inclined flat surface. Refer to the sketch on the following slide.

8
Newton’s second law is again applied on a fluid element. Fully developed flow under
steady state conditions is again considered. The width of the element in the z – direc-
tion is 1.
The volume of the element is thus: x. y.1

9
 Fx  0  P y x`
 Py x  x
  yx x y  y
  yx x y
  gx y sin 

The pressure terms in the above equation cancel because of the free liquid surface.
This equation thus becomes:
 yx x y  y
  yx x y
  g sin   0

x.y.1
   g sin   0
Divide this equation by:
Thus: yx y  y
  yx y
Let y approach zero , then
y
d
dy
 
 yx   g sin   0 7.11

Integration yields:  yx    g y sin   C1

Boundary conditions:  yx  0 at y  L

10
C1   g L sin 
 y
  yx   g L sin  1   7.12
 L
But: dv x
 yx  subsitute in the above equation and integrate
dy

Thus:  g L sin    y 2  
vx  y     C2
 
  2 L  
Boundary conditions : v x  0 at y  0 Thus C 2  0

 g L2 sin   y  y   1  
2
Thus:
vx        7.13
  L  L   2  

11
The velocity variation is again parabolic with the maximum at the free surface.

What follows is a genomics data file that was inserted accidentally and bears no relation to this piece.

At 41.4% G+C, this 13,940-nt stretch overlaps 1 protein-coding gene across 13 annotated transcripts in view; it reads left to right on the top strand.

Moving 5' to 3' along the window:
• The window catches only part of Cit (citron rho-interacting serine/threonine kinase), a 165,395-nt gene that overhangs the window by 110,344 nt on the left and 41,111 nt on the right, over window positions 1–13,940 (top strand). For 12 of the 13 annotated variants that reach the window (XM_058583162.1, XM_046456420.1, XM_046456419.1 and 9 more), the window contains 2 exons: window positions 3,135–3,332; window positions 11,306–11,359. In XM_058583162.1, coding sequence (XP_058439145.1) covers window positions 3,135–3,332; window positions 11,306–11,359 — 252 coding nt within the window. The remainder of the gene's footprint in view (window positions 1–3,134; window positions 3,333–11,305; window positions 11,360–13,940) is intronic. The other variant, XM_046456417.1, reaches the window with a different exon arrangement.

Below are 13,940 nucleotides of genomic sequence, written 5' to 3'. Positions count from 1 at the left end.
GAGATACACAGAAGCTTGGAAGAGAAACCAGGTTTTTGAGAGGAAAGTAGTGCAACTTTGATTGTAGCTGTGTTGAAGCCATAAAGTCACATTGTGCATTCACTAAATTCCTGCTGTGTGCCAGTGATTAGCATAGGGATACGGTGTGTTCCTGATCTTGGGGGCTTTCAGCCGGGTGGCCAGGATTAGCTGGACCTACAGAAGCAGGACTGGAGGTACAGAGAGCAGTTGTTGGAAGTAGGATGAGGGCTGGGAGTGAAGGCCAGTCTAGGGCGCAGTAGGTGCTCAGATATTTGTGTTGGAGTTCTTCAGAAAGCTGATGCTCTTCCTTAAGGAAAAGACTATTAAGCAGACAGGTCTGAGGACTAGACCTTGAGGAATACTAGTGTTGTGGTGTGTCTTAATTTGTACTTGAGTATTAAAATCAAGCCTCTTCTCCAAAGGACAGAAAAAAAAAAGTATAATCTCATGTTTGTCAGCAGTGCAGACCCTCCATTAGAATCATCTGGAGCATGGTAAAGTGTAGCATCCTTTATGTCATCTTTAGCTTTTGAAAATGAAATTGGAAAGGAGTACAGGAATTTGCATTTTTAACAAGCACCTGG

 g L2 sin 
v max  7.14
2

Problem 7.1
Derive an equation for the average velocity of a newtonian fluid flowing down an
inclined plane.

Problem 7.2
Derive an equation for vmax of a newtonian fluid flowing down a vertical plane due to
gravity.

Problem 7.3 ( no. 8.2 – Welty)

A 32-km- long pipeline delivers petroleum at a rate of 800 m3 /day. The resulting
pressure drop is 3,45 x 106 Pa. If a parallel line of the same size is laid along the last
18 km of the line, what will the new capacity be of this network? Flow is laminar in
both cases and the pressure drop remains 3,45 x 106 Pa.

12
Problem 7.4 ( no. 8.11 – Welty)
A common type of viscometer for fluids consists of a relatively large reservoir with
a slender outlet tube as shown in the sketch below. The rate of outflow is determined
by timing the fall in in the surface level. If oil of constant density flows out of the
viscometer at a rate of 0,273 cm3 /s , what is the kinematic viscosity of the oil? The
tube diameter is 0,18 cm.

13
Problem 7.5 ( no. 8.3 – Welty)
Derive the expression for the velocity distribution and for the pressure drop for a
newtonian fluid in laminar flow in the annular space between two horizontal,
concentric pipes. Apply the momentum theorem to an annular fluid shell of
thickness r
Show that the analysis of such a control volume leads to:
d
r   r P 
dr  L 

The desired expressions may then be obtained by the substitution of Newton’s

Viscosity law and two integrations.

Problem 7.6 ( no.8.6 – Welty)

A 0,635 – cm hydraulic line suddenly ruptures 8 m from a reservoir with a gauge
pressure of 207 kPa. Compare the laminar and inviscid flow rates from the
ruptured line. Fluid density and viscosity are 850 kg / m3 and 0,0008 Pas.

14

Problem 7.1 -  g L2 sin ```

v avg 
3
 g L2
Problem 7.2 v max 
2

Problem 7.3
New flow rate = 0,0129 m3 /s
Problem 7.4
Kinematic viscosity = 0,0000106 m2 /s

15
Problem 7.5

 
 r 2
 r 2 
1 dP  2 r
vx  r  r12  2 1 ln 
4  dx  r1 r1 
 ln 
 r 2 

Problem 7.6
Q = 7 x 10- 4 m3 /s

16